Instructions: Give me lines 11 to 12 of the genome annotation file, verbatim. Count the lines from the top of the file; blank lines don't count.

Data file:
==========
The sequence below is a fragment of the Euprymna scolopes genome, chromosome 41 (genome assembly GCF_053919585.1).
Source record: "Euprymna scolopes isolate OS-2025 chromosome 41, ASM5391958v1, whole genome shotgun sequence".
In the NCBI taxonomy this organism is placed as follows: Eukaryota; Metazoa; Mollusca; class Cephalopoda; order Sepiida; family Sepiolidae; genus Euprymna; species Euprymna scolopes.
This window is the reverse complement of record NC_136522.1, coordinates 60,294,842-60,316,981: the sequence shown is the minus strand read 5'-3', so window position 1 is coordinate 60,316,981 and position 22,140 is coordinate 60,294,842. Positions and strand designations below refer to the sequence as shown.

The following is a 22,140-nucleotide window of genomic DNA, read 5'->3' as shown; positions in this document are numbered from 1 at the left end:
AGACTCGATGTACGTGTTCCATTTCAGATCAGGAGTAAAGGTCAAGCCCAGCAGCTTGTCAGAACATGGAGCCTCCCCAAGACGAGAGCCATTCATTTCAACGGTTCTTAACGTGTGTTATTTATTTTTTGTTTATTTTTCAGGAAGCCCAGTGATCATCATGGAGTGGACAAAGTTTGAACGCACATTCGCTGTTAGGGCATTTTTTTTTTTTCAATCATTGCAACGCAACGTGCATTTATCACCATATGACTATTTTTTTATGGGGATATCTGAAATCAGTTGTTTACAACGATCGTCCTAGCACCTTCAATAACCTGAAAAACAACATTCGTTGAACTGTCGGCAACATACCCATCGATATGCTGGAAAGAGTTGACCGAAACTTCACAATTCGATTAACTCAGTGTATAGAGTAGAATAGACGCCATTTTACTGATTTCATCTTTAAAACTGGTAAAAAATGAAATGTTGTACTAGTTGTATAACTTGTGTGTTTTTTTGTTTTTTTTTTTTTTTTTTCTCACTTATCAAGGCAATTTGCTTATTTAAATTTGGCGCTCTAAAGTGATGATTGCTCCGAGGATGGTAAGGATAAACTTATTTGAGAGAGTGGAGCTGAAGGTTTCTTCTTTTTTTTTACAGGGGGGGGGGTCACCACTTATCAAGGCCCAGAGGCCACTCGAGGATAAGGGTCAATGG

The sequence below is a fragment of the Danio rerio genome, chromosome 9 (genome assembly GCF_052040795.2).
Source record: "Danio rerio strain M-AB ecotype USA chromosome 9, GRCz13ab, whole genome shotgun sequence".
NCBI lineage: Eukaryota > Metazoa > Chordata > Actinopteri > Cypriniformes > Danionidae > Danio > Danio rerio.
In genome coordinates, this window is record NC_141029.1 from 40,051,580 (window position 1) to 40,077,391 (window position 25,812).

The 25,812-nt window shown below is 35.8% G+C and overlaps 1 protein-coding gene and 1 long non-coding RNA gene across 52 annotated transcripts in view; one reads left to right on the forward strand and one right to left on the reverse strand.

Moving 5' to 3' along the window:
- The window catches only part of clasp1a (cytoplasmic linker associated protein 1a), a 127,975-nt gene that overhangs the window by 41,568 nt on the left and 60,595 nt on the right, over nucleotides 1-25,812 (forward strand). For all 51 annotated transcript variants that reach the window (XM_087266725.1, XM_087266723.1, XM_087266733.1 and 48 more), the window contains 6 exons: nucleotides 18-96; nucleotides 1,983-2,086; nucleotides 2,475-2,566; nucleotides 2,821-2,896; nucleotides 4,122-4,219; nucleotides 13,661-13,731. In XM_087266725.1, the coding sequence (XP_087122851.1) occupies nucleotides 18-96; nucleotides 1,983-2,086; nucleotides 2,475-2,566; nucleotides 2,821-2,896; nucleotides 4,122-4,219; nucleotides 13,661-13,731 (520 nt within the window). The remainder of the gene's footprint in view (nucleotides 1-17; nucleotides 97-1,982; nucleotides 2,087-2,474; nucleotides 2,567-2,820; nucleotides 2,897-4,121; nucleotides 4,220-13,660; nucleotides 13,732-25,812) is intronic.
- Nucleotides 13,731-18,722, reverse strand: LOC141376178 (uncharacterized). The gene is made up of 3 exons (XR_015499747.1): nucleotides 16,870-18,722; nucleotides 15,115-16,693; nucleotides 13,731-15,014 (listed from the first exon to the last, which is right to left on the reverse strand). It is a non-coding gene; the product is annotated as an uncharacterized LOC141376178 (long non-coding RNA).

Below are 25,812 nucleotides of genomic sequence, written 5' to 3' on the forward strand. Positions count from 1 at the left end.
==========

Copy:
The 25,812-nt window shown below is 35.8% G+C and overlaps 1 protein-coding gene and 1 long non-coding RNA gene across 52 annotated transcripts in view; one reads left to right on the forward strand and one right to left on the reverse strand.

Moving 5' to 3' along the window: